Different calculation required for Company Directors National Insurance Contributions

National Insurance (NI) is a deduction from earnings, set up originally to fund various State benefits such as the NHS and the State pension. In reality it is another form of taxation.

If you are a director of a limited company, you are an employee of the company. You will therefore need to pay Class 1 NI on your earnings. The limited company is also liable to pay Class 1 NI as your employer.

Employees pay Class 1 NI of 12% on earnings between £149 and £797 per week and 2% above £797 per week (for the tax year 2013/14).

Employers pay Class 1 NI of 13.8% on earnings above £148 per week (for the tax year 2013/14). There is no lower rate of Employer NI on earnings above £797 per week.

Directors’ National Insurance

A company director’s NI is calculated differently to that of an employee.

An employee’s NI liability is calculated based on their pay frequency, for example weekly or monthly. This means that their NI is assessed in each pay run without reference to their earnings from any other pay run.

Directors however have an annual earnings period. By the end of the year they must have paid over the amount of NI due in relation to their earnings for the whole year.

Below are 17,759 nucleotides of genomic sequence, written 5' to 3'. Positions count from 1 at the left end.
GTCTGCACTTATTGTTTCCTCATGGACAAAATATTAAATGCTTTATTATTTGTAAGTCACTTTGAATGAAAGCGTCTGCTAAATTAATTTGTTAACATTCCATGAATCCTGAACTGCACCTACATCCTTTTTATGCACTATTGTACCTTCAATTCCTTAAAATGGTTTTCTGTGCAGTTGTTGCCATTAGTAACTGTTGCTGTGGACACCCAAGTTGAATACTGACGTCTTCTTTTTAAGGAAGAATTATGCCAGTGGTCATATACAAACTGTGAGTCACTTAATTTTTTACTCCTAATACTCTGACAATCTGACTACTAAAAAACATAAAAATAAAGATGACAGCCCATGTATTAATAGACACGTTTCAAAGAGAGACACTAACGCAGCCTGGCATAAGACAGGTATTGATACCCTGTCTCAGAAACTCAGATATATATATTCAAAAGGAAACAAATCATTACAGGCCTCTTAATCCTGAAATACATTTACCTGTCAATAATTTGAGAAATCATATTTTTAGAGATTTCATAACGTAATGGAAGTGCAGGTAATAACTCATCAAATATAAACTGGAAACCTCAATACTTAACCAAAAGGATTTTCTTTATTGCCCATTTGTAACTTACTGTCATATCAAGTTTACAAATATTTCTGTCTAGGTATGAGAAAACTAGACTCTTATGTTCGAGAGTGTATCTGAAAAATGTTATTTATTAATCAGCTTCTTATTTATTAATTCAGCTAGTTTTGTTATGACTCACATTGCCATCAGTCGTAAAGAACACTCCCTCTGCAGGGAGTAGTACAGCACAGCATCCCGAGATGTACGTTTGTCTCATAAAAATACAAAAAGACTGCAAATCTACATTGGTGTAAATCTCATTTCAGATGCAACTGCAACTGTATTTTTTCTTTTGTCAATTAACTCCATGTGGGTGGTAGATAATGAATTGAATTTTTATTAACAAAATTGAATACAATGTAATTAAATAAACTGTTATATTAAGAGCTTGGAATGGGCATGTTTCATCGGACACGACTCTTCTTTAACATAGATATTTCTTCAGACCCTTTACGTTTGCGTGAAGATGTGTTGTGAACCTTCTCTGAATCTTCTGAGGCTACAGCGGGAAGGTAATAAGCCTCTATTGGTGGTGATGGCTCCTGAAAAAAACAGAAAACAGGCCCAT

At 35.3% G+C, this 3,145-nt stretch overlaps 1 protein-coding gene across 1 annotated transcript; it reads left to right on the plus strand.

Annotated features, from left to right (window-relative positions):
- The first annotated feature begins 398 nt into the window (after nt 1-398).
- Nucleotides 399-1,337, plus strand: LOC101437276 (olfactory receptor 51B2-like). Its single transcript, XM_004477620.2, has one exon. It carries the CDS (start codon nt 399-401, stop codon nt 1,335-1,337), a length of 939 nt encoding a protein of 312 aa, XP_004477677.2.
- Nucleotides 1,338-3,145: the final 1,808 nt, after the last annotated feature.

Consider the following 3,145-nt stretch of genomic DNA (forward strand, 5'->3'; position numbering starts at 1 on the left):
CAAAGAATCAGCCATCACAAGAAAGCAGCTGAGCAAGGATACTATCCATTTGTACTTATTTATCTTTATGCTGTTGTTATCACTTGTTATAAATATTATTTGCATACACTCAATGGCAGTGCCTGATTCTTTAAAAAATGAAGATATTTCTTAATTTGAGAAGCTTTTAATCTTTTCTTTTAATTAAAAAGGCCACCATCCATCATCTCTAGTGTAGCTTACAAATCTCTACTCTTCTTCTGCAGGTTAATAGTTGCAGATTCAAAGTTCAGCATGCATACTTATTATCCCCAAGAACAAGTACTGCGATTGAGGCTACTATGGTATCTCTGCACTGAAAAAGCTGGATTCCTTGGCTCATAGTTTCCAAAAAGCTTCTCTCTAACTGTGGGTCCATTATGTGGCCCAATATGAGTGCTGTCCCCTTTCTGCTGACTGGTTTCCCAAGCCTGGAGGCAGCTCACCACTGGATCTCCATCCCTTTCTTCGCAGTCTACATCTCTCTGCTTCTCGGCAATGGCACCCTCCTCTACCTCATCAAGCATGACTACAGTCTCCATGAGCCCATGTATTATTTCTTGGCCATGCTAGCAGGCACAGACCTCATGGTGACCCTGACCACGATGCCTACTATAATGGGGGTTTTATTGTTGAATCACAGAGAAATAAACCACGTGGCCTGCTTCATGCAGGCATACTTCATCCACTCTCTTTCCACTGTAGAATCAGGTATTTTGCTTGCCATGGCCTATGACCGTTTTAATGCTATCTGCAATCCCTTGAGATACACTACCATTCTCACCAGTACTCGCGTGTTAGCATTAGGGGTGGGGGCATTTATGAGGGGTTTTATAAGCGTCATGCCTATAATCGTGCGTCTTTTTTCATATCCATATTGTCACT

Method of NI calculation for directors

There are two ways a director’s NI can be calculated:

  • Cumulative basis
  • Alternative method

The cumulative basis is the preferred calculation method. In effect the NI contributions are calculated on a cumulative basis taking into account the NI collected in previous periods.

The alternative arrangement is to operate an earnings period in line with the payroll frequency. There are various qualifying conditions in place to allow this arrangement. Using this method of NI calculation, in the final payment in the tax year you must reassess the NI due on director’s total earnings using the annual earnings period and include any adjustment to the NI due in the year. You will also need to recalculate the NI due if an individual resigns from the position of director during the tax year.

Overall both methods will result in the same amount of NI being deducted and it will only be the timing of the NI deduction that differs.

Why is there a different NI method for directors?

Directors can have irregular payment patterns and they often have the power to influence how and when they receive their pay. This means that if their NI was calculated under the ‘normal’ basis they could pay their annual salary in one single week and then pay much lower NI than a normal employee who is paid the same amount but spread over the whole year.

For more information on Director’s National Insurance or on any other payroll matter please contact Neil Cameron, payroll manager on 0131 558 5800 or neil.cameron@chiene.co.uk.